Sunday, February 19, 2012

God of Carnage

So somewhere along the way I heard it was not cool to review a show that was still in previews. But I'm giving myself a pass on this one for three reasons: 1.) I'm not a REAL critic. Just a regular person who likes to blog. 2.) I don't have anything harsh to say about this show. 3.) I waited so long to write about it that the show actually closed yesterday. But you have to cut me a little slack since I took a trip out of state, bought a house, and moved into said  house. But, I wanted to write about this show anyway because it was such an experience.

About two and a half weeks ago I was blessed to see Tennessee Repertory Theatre's production of God of Carnage. This show was recently on Broadway, and like many shows, I missed seeing it. When I found out that Tennessee Rep was doing a production, I knew I wanted to go.

When I bought tickets, I wasn't aware that they were for a preview, so I was quite surprised to find out that I was seeing the first preview of the show. I went with a couple of friends of mine who are fellow theatre lovers. It's always more fun to see a show with friends.

The story behind God of Carnage grabs the part of me that is curious to see how people react in certain situations (maybe I should have majored on psychology?). Two sets of parents meet after their sons get into a fight in the park, resulting in one child losing some teeth.

Alan Raleigh and his wife Annette Raleigh, played by David Alford and Shannon Hoppe, have been invited to the home of Michael and Veronica Novak, played by Jeff Boyet and Shelean Newman.
As the parents meet to talk things over in a "civil" manner, they all try to present their best side.
But as with any parents and their need to see the best in their children, cracks begin to show almost immediately.

From the beginning, it's obvious that both sets of parents are uncomfortable with each other and with the situation. Veronica is quite obviously trying to play champion to her son, though she tries (quite unsuccessfully) to hide that fact. Alan Raleigh, a lawyer, is quite detached with the situation at hand and quite attached to his cell phone, much to the annoyance of his wife Annette and their host Veronica.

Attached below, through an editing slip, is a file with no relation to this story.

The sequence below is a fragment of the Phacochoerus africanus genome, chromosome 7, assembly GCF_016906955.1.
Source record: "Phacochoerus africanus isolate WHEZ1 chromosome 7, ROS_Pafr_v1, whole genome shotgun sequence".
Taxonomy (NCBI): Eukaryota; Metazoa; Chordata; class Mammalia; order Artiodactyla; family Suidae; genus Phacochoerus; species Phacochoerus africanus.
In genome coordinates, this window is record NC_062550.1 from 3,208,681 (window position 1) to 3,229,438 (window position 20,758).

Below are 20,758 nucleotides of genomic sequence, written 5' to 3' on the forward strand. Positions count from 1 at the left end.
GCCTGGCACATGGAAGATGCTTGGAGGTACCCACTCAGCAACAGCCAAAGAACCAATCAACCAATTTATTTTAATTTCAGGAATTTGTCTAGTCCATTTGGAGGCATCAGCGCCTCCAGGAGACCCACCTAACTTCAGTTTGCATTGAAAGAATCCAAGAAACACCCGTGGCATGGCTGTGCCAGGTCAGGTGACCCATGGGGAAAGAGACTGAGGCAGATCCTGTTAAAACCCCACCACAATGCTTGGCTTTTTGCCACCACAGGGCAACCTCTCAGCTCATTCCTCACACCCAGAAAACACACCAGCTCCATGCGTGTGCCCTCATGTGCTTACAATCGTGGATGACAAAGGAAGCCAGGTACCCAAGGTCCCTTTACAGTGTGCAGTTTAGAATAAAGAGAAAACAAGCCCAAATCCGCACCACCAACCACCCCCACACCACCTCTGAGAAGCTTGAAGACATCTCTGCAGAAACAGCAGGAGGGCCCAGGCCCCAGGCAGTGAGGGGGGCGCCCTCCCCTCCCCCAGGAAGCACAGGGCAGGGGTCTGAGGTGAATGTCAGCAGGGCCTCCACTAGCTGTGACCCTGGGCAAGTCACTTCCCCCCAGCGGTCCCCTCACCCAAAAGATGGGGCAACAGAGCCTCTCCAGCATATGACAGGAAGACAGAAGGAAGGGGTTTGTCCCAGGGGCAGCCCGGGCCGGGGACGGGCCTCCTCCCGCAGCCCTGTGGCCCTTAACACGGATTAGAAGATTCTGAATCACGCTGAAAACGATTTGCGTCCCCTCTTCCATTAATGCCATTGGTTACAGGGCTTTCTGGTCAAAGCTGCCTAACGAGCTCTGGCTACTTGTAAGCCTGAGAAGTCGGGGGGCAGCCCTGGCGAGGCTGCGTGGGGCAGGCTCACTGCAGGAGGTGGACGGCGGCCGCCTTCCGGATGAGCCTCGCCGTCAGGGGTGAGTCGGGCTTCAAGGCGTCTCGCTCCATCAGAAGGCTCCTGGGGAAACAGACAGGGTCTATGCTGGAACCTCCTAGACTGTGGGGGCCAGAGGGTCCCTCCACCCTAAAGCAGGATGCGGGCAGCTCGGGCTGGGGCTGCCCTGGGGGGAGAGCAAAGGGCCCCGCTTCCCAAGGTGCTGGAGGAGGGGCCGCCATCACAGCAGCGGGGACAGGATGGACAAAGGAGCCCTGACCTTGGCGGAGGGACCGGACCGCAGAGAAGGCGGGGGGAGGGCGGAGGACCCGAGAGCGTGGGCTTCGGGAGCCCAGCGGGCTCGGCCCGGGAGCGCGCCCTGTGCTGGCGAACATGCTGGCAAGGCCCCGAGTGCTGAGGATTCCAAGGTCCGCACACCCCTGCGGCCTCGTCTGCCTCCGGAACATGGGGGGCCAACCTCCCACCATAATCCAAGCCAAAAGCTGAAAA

Quickly the cracks in the "civil" meeting begin to appear, quickly followed by the cracks in the personal relations between both couples. Toss in some alcohol, lose some inhibitions, and drop some public fronts and you end up with complete and total chaos.

I don't have any desire to spoil the end of the show, should you ever get to see a production of it, but I love that this play is basically like putting a camera in a room and letting it roll. There's no real resolution and no real story arch, but I find it intriguing to see a show like this. Written by Yasmin Reza and translated by Christopher Hampton, I find the show honest and real.

This show is worth seeing, and I hear there's a movie based on it as well. While I'm so behind on the game that you can't go see the Tennessee Rep production, I have a feeling this show will become quite popular in regional and community theatre, and I would jump at the chance to see it again.

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